2. Hi Anna,
    Thanks for your comments. I haven’t seen Barfly yet.


  3. Posted by David Fink on March 15, 2010 at 5:44 PM

    Well, it’s easy to dismiss Bukowski based on one novel, and Women at that. But it would be like dismissing Mark Twain after reading only “General Washington’s Negro Body-Servant.”

    Bukowski shot himself in the foot when he created the “Bukowski/Chinaski” myth, because so many people choose only to see that and never read any further.

    I won’t even get into the worthlessness of a comment from someone who judges an author who published more than 50 books on the basis of one B movie. But that’s typical of people who fear Bukowski.


    • Hi David,
      Thanks for stopping by. Have you heard of the writer Hubert Selby Jr? He wrote a novel in the late Seventies called “The Demon” which is about similar subject matter to Bukowski’s ‘Women’. ‘The Demon’ I think could justly be called a classic. He also wrote ‘Last Exit to Brooklyn’


      • Posted by David Fink on April 4, 2010 at 7:45 PM

        >> Have you heard of the writer Hubert Selby Jr?

        Why no, I’ve been in a coma for fifty years, thanks for that!

        If you have any other books to recommend that are older than dirt, please do! I am so excited to read something 100 years old and ignore all that icky “new” stuff.

        What a terrific service you perform! And your commenters are so intelligent! I love literary chit chat! We’re so special, all of us.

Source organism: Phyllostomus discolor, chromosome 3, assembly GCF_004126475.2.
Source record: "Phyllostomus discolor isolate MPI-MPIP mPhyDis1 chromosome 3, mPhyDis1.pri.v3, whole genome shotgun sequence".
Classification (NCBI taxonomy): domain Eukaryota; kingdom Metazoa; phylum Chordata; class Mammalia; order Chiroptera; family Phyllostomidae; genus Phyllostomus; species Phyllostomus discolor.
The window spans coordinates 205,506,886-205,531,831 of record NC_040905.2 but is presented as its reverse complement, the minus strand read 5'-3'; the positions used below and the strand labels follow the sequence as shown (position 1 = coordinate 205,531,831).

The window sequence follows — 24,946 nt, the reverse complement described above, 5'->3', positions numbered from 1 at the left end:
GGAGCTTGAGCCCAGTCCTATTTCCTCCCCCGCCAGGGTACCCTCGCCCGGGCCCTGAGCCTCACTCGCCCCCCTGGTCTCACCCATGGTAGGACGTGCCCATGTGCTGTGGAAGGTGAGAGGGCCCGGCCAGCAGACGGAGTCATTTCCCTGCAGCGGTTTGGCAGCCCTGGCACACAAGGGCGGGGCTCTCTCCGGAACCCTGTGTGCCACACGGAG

• Hey, I did a recent post on Euripides plays which are over 2400 years old. These were still worth writing about because they are still great literature. We have to keep re-evaluating the old works to see what’s worth keeping and what’s worth throwing away. I mentioned Selby’s ‘The Demon’, because the subject matter of that book is similar to Bukowski’s ‘Women’, but a different approach.


  4. I wasn’t in much danger of falling into Bukowski’s clutches, but I think this review has thoroughly immunized me. On the other hand, I have been meaning to get to Dreiser. Your review of Carrie has had the opposite effect.


    • Hi Kerry,
      I’m happy you liked the Dreiser review. He’s one of those underrated authors who wrote some great novels and stories.


  5. I am a woman, I’m a feminist and I love Bukowski. It’s great how he makes simple, ordinary things sounds interesting. It’s very difficult to turn the obvious and the normal into something people want to read.


  6. I’m happy to hear differing viewpoints, because it would be too bad if every one had to think the same about everything. You also present a strong reason why you like Bukowski which I can appreciate. I’d like to try reading some of Bukowski’s early poetry, before he became a celebrity which seemed to have turned his head around. .


  7. Posted by alice on May 13, 2010 at 12:31 PM

    There’s the usual fine writing style, and one or two dazzling flashes, but it’s a tired book. The novel was ultimately tedious and repetitive, the constant exposition of Chinaski’s sexploits, a total bore, like watching an old man jack off in public. Bukiowski shows his contempt for the human race in general, himself, and most of all, women. A depressing book, with boring ideas, and, paradoxically, a strong streak of Germanic puritanism



  8. Yes, we agree that ‘Women’ is not a very good book. What books from Charles Bukowski would you recommend? Either poetry or fiction, what is the best Bukowski I could read?


  9. Posted by caraculo on July 10, 2010 at 11:44 AM

    The most disturbing thing about Bukowski is this “cult leader” stuff…his followers remind a little bit of the Manson Family.


    • I’m living quite far away from the West Coast here in Minneapolis, so don’t hear or see much about the Charles Bukowski phenomenon except what’s on the Internet. Thanks for your info.